As Iowa continues to restart its economy, many businesses are considering how to safely reopen their workplaces.
One question employers may face is whether to implement a temperature screening procedure in an effort to protect employees and minimize the risk of spreading COVID-19. Many health and legal implications must be considered in the adoption of such measures.
The Legality of Screening Employees’ Temperatures
The Equal Employment Opportunity Commission (EEOC) has made it clear in guidance documents that employers are allowed to monitor employees’ temperatures during the coronavirus pandemic. Under the Americans with Disabilities Act (ADA), mandatory medical examinations—including temperature taking—are only allowed if they are job related and consistent with the employer’s business needs. Considering recommendations by the Centers for Disease Control and Prevention (CDC) and the current circumstances of the pandemic, the EEOC is allowing employers to take steps to determine whether employees entering the workplace have COVID-19. The EEOC has acknowledged that these steps may include both temperature screening measures and asking about symptoms if an employee reports they feel ill or calls in sick. However, requiring any type of antibody test before employees re-enter the workplace remains prohibited under the EEOC’s interpretation of the ADA.
Even though the EEOC has given employers the green light to take temperatures of employees, doing so requires careful planning and implementation. Before beginning temperature checks or other COVID-19 screening procedures, businesses should provide advance, written notice to employees. This notice should explain the basis and method that will be used to conduct the screenings, the steps the employer is taking to protect employee safety and privacy, and the consequences for failing to comply with a screening. The notice should also make it clear that a lack of fever does not mean the person does not have the virus and it should advise employees to continue to take appropriate precautions and report to the employer any COVID-19 related symptoms they may be having.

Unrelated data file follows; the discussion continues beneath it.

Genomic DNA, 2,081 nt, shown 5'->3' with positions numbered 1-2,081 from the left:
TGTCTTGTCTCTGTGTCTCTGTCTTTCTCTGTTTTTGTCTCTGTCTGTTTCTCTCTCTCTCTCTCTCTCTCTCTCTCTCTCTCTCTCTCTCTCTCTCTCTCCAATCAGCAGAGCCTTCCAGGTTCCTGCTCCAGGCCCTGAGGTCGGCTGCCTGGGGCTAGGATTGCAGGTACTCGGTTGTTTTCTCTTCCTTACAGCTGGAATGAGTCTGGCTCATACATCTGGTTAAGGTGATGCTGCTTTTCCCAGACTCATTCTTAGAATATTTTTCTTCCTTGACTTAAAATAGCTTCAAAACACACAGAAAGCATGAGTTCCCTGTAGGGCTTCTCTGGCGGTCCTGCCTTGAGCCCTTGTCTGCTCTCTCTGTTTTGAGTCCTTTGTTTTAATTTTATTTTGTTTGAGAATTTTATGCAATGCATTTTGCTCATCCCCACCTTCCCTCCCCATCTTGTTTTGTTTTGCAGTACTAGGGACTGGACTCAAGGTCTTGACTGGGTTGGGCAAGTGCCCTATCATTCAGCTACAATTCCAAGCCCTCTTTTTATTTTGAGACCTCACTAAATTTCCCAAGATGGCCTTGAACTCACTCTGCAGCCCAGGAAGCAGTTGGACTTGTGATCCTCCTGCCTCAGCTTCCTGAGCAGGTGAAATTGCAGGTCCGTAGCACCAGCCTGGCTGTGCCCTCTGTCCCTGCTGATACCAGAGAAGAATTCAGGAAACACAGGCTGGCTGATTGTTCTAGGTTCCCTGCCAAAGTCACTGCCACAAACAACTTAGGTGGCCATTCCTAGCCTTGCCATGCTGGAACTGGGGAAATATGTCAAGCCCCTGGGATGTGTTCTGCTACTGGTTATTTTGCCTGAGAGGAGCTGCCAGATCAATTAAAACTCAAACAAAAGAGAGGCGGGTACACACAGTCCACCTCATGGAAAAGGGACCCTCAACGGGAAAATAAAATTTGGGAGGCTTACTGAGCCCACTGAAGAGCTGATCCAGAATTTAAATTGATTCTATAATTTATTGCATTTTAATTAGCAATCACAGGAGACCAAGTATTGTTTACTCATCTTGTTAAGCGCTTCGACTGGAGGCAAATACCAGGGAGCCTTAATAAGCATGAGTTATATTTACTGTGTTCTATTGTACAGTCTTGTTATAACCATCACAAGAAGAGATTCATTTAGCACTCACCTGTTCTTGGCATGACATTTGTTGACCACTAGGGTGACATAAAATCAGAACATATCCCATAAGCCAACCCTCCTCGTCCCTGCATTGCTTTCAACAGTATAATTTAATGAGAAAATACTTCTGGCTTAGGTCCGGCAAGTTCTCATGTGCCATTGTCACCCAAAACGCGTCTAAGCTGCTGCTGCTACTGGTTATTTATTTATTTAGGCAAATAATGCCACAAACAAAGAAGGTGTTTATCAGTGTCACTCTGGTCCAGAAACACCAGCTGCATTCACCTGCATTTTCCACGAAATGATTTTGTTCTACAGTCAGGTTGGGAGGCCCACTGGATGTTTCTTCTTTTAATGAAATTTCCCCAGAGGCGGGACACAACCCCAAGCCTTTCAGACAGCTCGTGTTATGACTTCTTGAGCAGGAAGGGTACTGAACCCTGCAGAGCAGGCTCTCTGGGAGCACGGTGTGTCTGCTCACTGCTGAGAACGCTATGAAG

Whoever is assigned to take the temperature must be properly trained in how to use the device and what procedures to follow. Procedures to be put in place include setting a cut-off temperature (100.4° F), what to do about high temperatures, how to record results, and how to keep the results and consequences of a high temperature confidential and private.
The CDC outlines two options for on-site screening procedures. Under the first approach, the screener stands behind a physical barrier, such as a glass or plastic window or partition. Using disposable gloves and keeping his or her face behind the barrier, the screener checks the employee’s temperature by reaching through the window or around the partition. (No-touch or low-touch thermometers are best.) Under the second approach, the screener uses a face mask, eye protection (goggles or disposable face shield that fully covers the front and sides of the face), and disposable gloves when taking employees’ temperatures.
Under either approach, the CDC recommends that anyone with a fever 100.4° F or higher should be sent home immediately and instructed to promptly call their doctor. Employers should follow up with employees who are sent home with additional information about any available benefits and return-to-work protocol.